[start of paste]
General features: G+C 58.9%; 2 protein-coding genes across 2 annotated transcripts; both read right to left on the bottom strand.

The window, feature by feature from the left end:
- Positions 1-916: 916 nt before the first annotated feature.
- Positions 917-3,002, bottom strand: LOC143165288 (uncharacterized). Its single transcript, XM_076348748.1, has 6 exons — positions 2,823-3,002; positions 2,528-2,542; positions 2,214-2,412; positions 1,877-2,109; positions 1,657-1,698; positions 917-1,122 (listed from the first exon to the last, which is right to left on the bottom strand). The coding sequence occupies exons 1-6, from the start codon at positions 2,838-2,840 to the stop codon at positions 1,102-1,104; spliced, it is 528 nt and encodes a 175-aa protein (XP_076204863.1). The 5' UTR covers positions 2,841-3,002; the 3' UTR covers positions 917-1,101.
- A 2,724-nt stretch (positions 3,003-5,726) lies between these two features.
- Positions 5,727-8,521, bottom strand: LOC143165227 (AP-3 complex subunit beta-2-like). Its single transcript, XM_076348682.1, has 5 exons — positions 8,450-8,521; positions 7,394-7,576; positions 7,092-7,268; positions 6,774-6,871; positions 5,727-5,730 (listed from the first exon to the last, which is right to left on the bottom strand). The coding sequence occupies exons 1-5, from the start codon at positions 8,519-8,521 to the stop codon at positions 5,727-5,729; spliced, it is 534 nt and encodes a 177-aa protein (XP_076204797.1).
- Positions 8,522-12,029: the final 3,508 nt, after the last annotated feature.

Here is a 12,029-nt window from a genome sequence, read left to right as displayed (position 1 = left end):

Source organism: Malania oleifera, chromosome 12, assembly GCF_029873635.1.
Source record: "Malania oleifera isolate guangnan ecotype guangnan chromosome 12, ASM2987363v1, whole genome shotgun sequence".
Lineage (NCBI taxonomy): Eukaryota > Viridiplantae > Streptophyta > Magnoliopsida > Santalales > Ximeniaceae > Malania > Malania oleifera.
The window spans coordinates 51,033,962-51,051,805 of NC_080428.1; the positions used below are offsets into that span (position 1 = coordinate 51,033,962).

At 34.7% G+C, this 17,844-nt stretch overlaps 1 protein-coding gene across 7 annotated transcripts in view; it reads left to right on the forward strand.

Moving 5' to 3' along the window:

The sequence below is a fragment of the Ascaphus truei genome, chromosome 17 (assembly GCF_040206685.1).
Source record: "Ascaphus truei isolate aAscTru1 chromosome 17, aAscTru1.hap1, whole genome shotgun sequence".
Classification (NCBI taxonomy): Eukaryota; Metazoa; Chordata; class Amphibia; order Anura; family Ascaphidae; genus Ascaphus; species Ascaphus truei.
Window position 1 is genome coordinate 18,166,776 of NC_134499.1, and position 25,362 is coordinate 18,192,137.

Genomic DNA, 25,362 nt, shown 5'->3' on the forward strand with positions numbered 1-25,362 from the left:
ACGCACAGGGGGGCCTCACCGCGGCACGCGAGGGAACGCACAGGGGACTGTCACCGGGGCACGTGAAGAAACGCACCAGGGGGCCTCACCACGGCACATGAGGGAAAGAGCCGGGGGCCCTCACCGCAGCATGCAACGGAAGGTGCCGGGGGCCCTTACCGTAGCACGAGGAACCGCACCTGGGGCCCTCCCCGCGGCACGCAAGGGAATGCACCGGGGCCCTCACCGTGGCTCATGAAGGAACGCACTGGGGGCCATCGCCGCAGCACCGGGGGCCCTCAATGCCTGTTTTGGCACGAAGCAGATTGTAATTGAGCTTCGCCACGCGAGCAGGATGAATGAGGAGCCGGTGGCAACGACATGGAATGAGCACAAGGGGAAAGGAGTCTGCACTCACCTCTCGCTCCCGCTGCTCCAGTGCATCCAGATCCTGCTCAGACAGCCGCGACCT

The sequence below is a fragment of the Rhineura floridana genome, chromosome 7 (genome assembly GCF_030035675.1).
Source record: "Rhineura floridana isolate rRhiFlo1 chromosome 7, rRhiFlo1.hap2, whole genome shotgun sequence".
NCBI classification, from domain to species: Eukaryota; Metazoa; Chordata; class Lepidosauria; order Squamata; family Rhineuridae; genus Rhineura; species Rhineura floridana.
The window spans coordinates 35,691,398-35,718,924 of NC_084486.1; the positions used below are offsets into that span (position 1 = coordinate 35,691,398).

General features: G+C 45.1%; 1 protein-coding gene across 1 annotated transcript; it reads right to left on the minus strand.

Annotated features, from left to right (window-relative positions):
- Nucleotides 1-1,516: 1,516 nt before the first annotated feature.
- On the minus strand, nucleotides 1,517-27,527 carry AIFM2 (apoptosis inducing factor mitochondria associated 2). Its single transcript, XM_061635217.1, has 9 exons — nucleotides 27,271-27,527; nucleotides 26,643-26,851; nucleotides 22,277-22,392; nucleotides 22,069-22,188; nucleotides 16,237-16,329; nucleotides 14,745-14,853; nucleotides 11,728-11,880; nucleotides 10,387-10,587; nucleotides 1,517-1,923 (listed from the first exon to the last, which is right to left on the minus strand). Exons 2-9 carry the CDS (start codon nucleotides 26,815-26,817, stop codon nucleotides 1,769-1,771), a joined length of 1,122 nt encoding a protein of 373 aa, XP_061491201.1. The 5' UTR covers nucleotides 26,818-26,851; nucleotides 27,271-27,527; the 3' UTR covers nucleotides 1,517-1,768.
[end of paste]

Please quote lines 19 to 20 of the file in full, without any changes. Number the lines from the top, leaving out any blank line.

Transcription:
Genomic DNA, 25,362 nt, shown 5'->3' on the forward strand with positions numbered 1-25,362 from the left:
ACGCACAGGGGGGCCTCACCGCGGCACGCGAGGGAACGCACAGGGGACTGTCACCGGGGCACGTGAAGAAACGCACCAGGGGGCCTCACCACGGCACATGAGGGAAAGAGCCGGGGGCCCTCACCGCAGCATGCAACGGAAGGTGCCGGGGGCCCTTACCGTAGCACGAGGAACCGCACCTGGGGCCCTCCCCGCGGCACGCAAGGGAATGCACCGGGGCCCTCACCGTGGCTCATGAAGGAACGCACTGGGGGCCATCGCCGCAGCACCGGGGGCCCTCAATGCCTGTTTTGGCACGAAGCAGATTGTAATTGAGCTTCGCCACGCGAGCAGGATGAATGAGGAGCCGGTGGCAACGACATGGAATGAGCACAAGGGGAAAGGAGTCTGCACTCACCTCTCGCTCCCGCTGCTCCAGTGCATCCAGATCCTGCTCAGACAGCCGCGACCT